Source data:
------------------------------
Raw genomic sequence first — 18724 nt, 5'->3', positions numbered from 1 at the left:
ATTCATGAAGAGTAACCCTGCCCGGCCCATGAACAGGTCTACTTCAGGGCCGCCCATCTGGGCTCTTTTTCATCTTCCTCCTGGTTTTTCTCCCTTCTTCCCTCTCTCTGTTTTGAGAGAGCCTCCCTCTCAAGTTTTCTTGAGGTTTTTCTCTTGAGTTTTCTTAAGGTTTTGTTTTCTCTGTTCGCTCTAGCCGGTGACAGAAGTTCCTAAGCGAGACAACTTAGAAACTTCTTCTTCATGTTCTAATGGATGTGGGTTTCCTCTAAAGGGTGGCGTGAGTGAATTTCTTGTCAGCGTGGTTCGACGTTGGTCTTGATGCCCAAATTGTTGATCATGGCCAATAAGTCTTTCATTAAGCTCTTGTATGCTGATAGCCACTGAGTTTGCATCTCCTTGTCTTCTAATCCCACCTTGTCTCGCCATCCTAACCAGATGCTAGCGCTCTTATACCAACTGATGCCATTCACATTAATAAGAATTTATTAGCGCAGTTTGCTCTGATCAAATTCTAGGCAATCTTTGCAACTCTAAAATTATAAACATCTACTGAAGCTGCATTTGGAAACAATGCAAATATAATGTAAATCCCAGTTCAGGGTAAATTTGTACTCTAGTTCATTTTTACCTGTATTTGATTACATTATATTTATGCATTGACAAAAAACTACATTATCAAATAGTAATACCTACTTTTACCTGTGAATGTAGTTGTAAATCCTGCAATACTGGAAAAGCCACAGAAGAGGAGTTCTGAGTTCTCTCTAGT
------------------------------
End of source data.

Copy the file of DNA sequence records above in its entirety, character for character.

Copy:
Raw genomic sequence first — 18724 nt, 5'->3', positions numbered from 1 at the left:
ATTCATGAAGAGTAACCCTGCCCGGCCCATGAACAGGTCTACTTCAGGGCCGCCCATCTGGGCTCTTTTTCATCTTCCTCCTGGTTTTTCTCCCTTCTTCCCTCTCTCTGTTTTGAGAGAGCCTCCCTCTCAAGTTTTCTTGAGGTTTTTCTCTTGAGTTTTCTTAAGGTTTTGTTTTCTCTGTTCGCTCTAGCCGGTGACAGAAGTTCCTAAGCGAGACAACTTAGAAACTTCTTCTTCATGTTCTAATGGATGTGGGTTTCCTCTAAAGGGTGGCGTGAGTGAATTTCTTGTCAGCGTGGTTCGACGTTGGTCTTGATGCCCAAATTGTTGATCATGGCCAATAAGTCTTTCATTAAGCTCTTGTATGCTGATAGCCACTGAGTTTGCATCTCCTTGTCTTCTAATCCCACCTTGTCTCGCCATCCTAACCAGATGCTAGCGCTCTTATACCAACTGATGCCATTCACATTAATAAGAATTTATTAGCGCAGTTTGCTCTGATCAAATTCTAGGCAATCTTTGCAACTCTAAAATTATAAACATCTACTGAAGCTGCATTTGGAAACAATGCAAATATAATGTAAATCCCAGTTCAGGGTAAATTTGTACTCTAGTTCATTTTTACCTGTATTTGATTACATTATATTTATGCATTGACAAAAAACTACATTATCAAATAGTAATACCTACTTTTACCTGTGAATGTAGTTGTAAATCCTGCAATACTGGAAAAGCCACAGAAGAGGAGTTCTGAGTTCTCTCTAGT